# Finding the most common character in a string with a hash map

I created a method for finding the most common character in a string (using HashMap):

public static char getMaxViaHashmap ( String s) {
HashMap<Character, Integer> map = new HashMap<Character, Integer>();
char maxappearchar = ' ';
for (int i = 0; i < s.length(); i++)
{
if ( map.containsKey(s.charAt(i)))
{
map.put (s.charAt(i), map.get(s.charAt(i)) + 1 );
}
else
{
map.put (s.charAt(i), 1);
}
}

int maxValueInMap=(Collections.max(map.values()));  // This will return max value in the Hashmap
for (Entry<Character, Integer> entry : map.entrySet())
{
if (entry.getValue()==maxValueInMap)
{
System.out.println("the max char is : " + entry.getKey() + "  and displayed  " +maxValueInMap+ "  times");     // Print the key with max value
maxappearchar = entry.getKey();
}

}
return maxappearchar;
}


Questions:

1. What is the performance cost (in terms of $O()$)?
2. What is the memory cost (in terms of $O()$)?
• Welcome to CR! Are you on Java 8? – h.j.k. Aug 17 '15 at 13:47
• hey ! yes i am. – Roey Cohen Aug 17 '15 at 14:18

1. Normally operations on a hashmap should be pretty much constant (O(n)=1), so it's something like O(n) = n + 2*m (number of characters in the String plus twice the amount of different characters in the string, since you iterate twice over the map to find the max and the corresponding character).

2. Memory should also be pretty much linear, since you are storing one int per different character.

As Collections.max iterates once over the map, iterating again over it to get the corresponding character is pretty much wasted. You could remove the Collections.max call and start by iterating over the entries and remember the one with the highest count, thus saving the whole Collections.max iteration ( getting a O(n) = n + m runtime).

Your hashmap will probably need to resize itself once or twice (at least). You can reduce the need for that by choosing a good start size for your hashmap (aprox. the number of different characters in your string, which depends on the language), but normally that shouldn't be that much gain (depending on the length of the sentence and the amount of different characters in the sentence).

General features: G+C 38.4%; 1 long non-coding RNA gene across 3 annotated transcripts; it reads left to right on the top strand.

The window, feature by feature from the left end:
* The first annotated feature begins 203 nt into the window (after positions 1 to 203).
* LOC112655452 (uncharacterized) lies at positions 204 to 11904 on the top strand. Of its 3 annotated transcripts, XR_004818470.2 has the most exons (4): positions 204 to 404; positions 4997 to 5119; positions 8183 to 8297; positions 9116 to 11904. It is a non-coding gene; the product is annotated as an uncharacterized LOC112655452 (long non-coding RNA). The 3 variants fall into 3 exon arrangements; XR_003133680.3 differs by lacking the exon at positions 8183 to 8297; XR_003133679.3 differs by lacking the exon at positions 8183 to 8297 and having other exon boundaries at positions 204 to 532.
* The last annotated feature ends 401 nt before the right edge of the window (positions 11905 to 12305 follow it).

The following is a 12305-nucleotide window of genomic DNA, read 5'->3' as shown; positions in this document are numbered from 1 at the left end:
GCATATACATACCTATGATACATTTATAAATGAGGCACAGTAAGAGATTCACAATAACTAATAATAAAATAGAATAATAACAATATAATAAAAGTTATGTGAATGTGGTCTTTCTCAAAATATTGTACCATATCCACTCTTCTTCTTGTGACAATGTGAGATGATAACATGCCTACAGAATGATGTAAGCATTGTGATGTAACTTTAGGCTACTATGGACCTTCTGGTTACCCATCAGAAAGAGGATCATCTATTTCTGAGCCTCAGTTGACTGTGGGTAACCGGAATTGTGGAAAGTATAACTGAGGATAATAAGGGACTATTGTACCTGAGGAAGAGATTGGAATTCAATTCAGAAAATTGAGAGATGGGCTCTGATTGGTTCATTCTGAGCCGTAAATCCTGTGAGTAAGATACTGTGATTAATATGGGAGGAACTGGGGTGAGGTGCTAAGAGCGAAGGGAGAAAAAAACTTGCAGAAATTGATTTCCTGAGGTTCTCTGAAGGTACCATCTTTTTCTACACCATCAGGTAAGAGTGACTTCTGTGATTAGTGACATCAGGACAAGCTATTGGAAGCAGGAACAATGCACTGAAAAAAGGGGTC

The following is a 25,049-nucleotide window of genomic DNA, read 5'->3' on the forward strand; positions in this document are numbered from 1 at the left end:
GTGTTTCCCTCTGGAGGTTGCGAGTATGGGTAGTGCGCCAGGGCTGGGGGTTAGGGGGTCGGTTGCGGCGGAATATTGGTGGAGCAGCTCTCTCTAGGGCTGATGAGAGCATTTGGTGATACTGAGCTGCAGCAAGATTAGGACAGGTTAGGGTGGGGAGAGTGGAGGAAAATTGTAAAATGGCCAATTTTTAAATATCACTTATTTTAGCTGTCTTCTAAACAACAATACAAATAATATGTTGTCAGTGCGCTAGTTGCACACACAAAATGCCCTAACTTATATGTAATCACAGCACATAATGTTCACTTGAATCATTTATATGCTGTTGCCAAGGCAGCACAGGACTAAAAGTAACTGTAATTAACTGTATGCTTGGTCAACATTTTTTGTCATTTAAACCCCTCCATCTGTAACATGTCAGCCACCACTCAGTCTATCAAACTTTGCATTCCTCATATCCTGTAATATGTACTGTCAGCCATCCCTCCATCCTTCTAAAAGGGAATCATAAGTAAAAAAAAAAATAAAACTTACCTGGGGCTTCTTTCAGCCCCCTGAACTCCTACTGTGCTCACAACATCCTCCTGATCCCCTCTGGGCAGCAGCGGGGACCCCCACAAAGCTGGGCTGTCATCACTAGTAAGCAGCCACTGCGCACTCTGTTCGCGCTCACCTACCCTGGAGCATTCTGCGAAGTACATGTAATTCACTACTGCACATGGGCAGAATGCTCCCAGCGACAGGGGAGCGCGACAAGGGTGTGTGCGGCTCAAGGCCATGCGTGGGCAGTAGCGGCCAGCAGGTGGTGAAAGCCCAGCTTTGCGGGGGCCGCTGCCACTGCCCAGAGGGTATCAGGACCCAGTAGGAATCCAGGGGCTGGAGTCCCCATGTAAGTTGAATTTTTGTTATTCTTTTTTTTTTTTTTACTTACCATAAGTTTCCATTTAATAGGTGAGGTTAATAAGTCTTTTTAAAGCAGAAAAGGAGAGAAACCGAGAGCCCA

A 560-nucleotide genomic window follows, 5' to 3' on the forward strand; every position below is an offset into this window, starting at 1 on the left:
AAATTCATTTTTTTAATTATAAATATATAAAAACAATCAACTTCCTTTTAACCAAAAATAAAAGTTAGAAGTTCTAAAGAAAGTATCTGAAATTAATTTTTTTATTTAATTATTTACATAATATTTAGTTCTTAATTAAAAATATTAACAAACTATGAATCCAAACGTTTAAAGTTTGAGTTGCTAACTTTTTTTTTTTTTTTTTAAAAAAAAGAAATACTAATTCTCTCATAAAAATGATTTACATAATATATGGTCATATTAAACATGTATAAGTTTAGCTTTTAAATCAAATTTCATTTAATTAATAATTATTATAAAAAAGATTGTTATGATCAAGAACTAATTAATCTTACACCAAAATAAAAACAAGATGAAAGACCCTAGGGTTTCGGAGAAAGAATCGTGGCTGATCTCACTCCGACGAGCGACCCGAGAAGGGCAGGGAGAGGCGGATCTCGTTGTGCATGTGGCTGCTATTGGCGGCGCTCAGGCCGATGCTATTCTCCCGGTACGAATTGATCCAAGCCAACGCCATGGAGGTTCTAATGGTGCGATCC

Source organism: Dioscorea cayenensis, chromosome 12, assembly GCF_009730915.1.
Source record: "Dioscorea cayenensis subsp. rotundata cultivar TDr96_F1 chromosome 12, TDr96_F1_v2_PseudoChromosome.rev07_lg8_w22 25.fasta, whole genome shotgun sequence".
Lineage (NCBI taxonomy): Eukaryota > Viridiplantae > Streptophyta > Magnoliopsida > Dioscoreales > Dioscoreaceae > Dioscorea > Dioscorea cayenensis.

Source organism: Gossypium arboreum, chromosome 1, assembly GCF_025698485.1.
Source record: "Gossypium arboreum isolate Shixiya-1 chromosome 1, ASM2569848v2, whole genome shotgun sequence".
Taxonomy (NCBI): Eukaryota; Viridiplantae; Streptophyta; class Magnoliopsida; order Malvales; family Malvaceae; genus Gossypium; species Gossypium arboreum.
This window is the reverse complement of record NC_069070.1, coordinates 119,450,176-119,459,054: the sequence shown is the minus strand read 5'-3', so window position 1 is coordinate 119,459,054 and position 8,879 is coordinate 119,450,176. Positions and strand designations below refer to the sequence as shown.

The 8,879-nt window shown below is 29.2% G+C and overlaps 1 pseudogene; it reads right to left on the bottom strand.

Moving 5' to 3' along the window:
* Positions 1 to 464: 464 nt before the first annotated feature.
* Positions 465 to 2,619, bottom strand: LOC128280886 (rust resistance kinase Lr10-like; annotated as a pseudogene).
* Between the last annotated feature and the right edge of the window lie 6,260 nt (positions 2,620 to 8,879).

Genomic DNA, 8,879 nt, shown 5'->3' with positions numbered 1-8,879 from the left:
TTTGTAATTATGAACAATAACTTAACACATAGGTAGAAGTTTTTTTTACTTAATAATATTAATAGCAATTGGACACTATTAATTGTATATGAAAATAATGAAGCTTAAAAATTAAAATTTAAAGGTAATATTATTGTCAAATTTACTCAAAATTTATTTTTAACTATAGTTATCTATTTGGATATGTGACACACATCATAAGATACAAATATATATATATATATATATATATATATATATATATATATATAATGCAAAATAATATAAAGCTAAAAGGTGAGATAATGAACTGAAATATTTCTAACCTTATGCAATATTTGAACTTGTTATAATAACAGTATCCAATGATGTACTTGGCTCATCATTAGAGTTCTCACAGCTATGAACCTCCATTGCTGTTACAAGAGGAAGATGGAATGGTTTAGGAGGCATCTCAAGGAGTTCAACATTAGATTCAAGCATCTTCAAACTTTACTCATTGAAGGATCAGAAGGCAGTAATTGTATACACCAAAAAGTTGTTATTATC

HashMap<Character, Integer> map = new HashMap<Character, Integer>();


You'd normally declare this as the interface. That way if you want to change the implementation, you only have to do so in one place.

         Map<Character, Integer> map = new HashMap<>();


Also, you don't need to repeat the types in the map in the latest Java. The <> tells the compiler to figure it out for you.

         char maxappearchar = ' ';


You don't need to declare this at the beginning of the method. You can move it between the two for loops, since it's only used in the second loop. And you can do without it entirely if you prefer (see below).

         for (int i = 0; i < s.length(); i++)


You don't have to manually maintain an index variable. You can just say

         for (char c : s.toCharArray())


It's also easier to write c than s.charAt(i).

              if ( map.containsKey(s.charAt(i)))
{
map.put (s.charAt(i), map.get(s.charAt(i)) + 1 );
}
else
{
map.put (s.charAt(i), 1);
}


It's not necessary to do both containsKey and get. You can just say

              Integer count = map.get(c);
if ( count == null )
{
count = 0;
}

map.put(c, count + 1);


This also simplifies to just one put line.

          int maxValueInMap=(Collections.max(map.values()));  // This will return max value in the Hashmap